In the smartphone era, there are opportunities to make our everyday lives smarter in multiple ways, and highly skilled entrepreneurs are hard at work figuring out how to do just that.
A prime example is Randy Adams, a serial entrepreneur and founder of seven venture-backed technology companies, with a track record that includes the invention of the PDF at Adobe; the establishment of the first e-commerce web site (the Internet Shopping Network); and the creation of the first PC desktop publishing app, Personal Publisher.
Getaround, the peer-to-peer car-sharing service, announced a bunch of news today, including a new way for car owners to rent their cars out for an extended period of time, such as when they are backpacking overseas or on a military deployment.
As part this new longer-term sharing program, which is called Getaway, the company has also released a feature called Instant Rental that allows people to get access to a shared car instantly through its in-car technology known as the Getaround Carkit.
Finally, the startup has raised a substantial Series A round of funding from an impressive group of investors, including Marissa Mayer, Yahoo’s new CEO, as well as the venture firm of Google’s former CEO, Eric Schmidt.
Consider the modest PDF, for almost two decades now the de facto standard digital document format first described by Adobe co-founder John Warnock as the “Camelot” system – a file format independent of specific software, hardware, and operating systems in the early '90s.
These days, probably the main way most of us are reminded how often we use PDFs is that annoying red icon of the Adobe Reader Updater that pops up almost constantly on our computer screens.
Whenever Google launches a new product or a major upgrade to its search results page, the first news of that change often comes in the form of a post to the company’s official blog.
Meanwhile, when the company gets it right, most users don’t even notice that the change was made.
That seemed to be the case back in May, when the company announced the release of its Knowledge Graph, an enhancement to its basic search results.
Over the past twenty months, I’ve been meeting with entrepreneurs throughout the Bay Area, trying to get a handle on the fast-moving technology boom that is sweeping through our communities.
In the process, I’ve profiled hundreds of startups and the people behind them.
Say you've just landed at JFK to start your visit to New York, and now you’ve got to find your way into Manhattan. What’s the best, and/or cheapest way to get to the part of town you need to reach? Besides taxis, which will run you (with tip) the better part of three Jacksons, there are actually over 50 different options, from limos, to shuttles to buses.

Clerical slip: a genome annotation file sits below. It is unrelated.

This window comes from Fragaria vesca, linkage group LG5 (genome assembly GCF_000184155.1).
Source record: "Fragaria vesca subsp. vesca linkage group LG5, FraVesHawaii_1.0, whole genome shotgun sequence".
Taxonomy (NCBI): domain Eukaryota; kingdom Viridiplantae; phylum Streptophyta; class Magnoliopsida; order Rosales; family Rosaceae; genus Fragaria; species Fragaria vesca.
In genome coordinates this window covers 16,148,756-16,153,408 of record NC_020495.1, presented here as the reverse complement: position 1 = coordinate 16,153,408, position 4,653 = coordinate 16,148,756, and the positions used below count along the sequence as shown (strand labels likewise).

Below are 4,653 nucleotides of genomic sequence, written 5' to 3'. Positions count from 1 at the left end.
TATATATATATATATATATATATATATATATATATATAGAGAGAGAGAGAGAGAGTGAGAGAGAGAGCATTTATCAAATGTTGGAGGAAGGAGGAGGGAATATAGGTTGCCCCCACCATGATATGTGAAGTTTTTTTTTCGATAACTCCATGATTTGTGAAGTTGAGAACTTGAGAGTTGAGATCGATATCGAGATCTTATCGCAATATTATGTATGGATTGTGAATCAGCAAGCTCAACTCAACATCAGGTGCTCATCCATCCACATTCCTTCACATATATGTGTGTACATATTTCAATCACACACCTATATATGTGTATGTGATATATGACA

But how can you find out about all of these services, evaluate them and choose the right one for your needs and budget?
Meet Mozio, which is a “point-to-point multi-modal travel search engine.”
The technology-driven entrepreneurial boom headquartered in San Francisco is now extending well beyond bootstrapped startups and hot IPOs to disruptive efforts by established firms in many fields.
A perfect example is the “innovation studio” at MKThink, an architectural think tank with offices in North Beach that in addition to its traditional design work has pioneered data-driven solutions in fields like education.
Jayati Sengupta, the CEO and founder of Flipgigs, a newly launched social marketplace that connects teens with summer jobs, says “it started with a personal problem.
“My 15-year-old daughter wanted to look for a writing gig. Kids today, they’re not interested in just doing errands; they’d like to find jobs that cater more to their talents.”
So Sengupta started asking anyone she could think of for advice.
Jean-Francois “Jeff” Clavier is the Founder and Managing Partner of Palo Alto-based SoftTech VC, one of the most active early stage investors in Web 2.0 startups. He is therefore in a great position to comment on the major trends in the tech boom currently sweeping through the Bay Area and beyond.
“Our hope, when we make investments, is that we can recognize and anticipate the big trends,” Clavier says. “A lot of startups will fail but every now and then we hit the bull's-eye. We try to look closely at the technology platforms that enable consumer behavioral evolution.”
Calling itself “the first on-demand rideshare community,” Sidecar emerged from four months of beta testing last week, having already facilitated 10,000 rides in and around San Francisco.
It's a free smartphone app (available in both iOS and Android) that connects you with nearby drivers when you need a ride. You can choose to make a donation to the driver for that ride if you wish; it’s voluntary.
“During testing, people told us that they love the convenience and the friendliness of Sidecar,” says CEO Sunil Paul. “The reception has been astounding.”
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